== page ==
The event was made possible by way of a partnership between Shriners Hospitals for Children–Tampa and Paralympic Sport Tampa Bay, a program of the Hillsborough County Parks, Recreation and Conservation Department housed at All People’s Life Center.
For Bustamante, it was an opportunity to celebrate the benefits of her longtime affiliation with both organizations.
“I would not be the person I am today without them,” said Bustamante, a Hillsborough Community College student majoring in art.
The 20-year-old Temple Terrace resident was born with spina bifida, a birth defect in which part of the spinal cord is exposed through a gap in the backbone.
Although the opening can be surgically closed following birth, in severe cases, such as Bustamante’s, the condition can still result in nerve paralysis below the spine’s lumbar region. In her instance, it limits her ability to walk.
But thanks to the proximity of both facilities, the daughter of Ana and Jose Bustamante has been able to live an active and fulfilling lifestyle.
Catalina Bustamante’s association with Shriners began when she was just 6 months old. They fitted her with her first braces and over the years with subsequent wheelchairs. She said she’s been in the capable hands of several neurologists, urologists and therapists at the center dedicated to treating children with orthopedic problems.
When she was younger, she also attended Shriners-sponsored summer camps geared specifically for kids with like conditions. They enabled her to feel comfortable in her own skin and build close, long-lasting friendships.
“That’s where you really find out you aren’t the only one,” said Bustamante, who remembers being shunned by many of her classmates during middle and high school.
“I cried every day after school,” she said.
Fortunately, her association with the Spina Bifida Association of Tampa Bay, a group that has monthly meetings at Shriners, also has provided another avenue to form bonds with kids who’ve accepted her despite her disability.
“That’s where I met Carissa Gore, and we’ve been best friends for a longtime,” Bustamante said.
Shriners also is where about 10 years ago she and her parents first came in contact with Andy Chasanoff, sports coordinator for the Paralympic program.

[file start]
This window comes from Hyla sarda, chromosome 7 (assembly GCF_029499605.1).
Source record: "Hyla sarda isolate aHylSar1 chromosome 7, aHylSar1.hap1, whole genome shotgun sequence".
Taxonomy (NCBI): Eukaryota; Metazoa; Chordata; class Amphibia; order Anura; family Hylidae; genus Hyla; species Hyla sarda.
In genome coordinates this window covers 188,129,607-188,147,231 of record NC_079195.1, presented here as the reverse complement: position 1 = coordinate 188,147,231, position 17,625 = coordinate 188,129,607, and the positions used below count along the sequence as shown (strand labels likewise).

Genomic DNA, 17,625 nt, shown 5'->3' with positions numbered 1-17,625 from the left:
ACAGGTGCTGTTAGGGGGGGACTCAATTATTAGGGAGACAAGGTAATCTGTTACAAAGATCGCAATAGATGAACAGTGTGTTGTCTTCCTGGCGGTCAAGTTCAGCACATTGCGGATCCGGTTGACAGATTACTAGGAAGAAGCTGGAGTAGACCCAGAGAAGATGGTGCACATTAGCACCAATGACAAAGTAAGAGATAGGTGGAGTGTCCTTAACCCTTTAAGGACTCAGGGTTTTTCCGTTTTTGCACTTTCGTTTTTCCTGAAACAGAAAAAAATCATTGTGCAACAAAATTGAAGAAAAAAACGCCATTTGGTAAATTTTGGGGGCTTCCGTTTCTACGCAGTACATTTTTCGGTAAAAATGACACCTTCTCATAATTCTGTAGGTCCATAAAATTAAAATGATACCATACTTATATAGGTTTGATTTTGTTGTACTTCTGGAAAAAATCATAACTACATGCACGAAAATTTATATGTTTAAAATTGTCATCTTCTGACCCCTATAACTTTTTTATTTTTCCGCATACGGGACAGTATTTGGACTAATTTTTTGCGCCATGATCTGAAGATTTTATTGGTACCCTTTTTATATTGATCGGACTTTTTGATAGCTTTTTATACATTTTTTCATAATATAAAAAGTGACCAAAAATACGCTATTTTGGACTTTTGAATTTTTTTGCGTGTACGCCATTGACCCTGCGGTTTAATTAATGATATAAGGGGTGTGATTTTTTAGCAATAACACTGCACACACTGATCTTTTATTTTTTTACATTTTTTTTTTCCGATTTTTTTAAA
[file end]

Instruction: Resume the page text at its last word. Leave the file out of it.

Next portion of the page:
Formerly called Blaze Sports, it allows young people ages 6 to 22 to participate in a variety of adaptive sports, many of them in wheelchairs. Those who qualify travel throughout the country to compete with athletes from other Paralympic sport teams.
In 2007, Bustamante received the organization’s Katie Kirklin Award, one based on her spirit of excellence, courage and contributions as a role model for others.
And for someone who once thought she could never play sports, she’s also been the recipient of numerous athletic awards.
“Paralympics has made me a lot stronger, and I now know I can stand up on my own,” Bustamante said.
She said she also owes a great deal of gratitude to her parents for their support.
“Paralympics has been a life saver, but my family has been a huge help, too,” she said.
Ana Bustamante said prior to Catalina’s birth, she and her husband knew nothing about spina bifida. It was Shriners that walked them through their daughter’s needs, set up her treatment plans and furnished leg braces and wheelchairs, free of charge.
“Through Shriners, we’ve met so many wonderful people ... and people who would always answer our questions,” Ana Bustamante said.
She also credits Chasanoff and the Paralympics program for helping her daughter blossom and gain more self-confidence.
“We are very lucky we have met so many wonderful people who give so much to help others,” Ana Bustamante said.
Jose Bustamante, owner of Bay Area Neuro Clinic, agreed.
“Both Shriners and Paralympics are the backbones of these children who are handicapped,” he said.
“Without them they’d be just watching TV or playing games on their computers,” he said.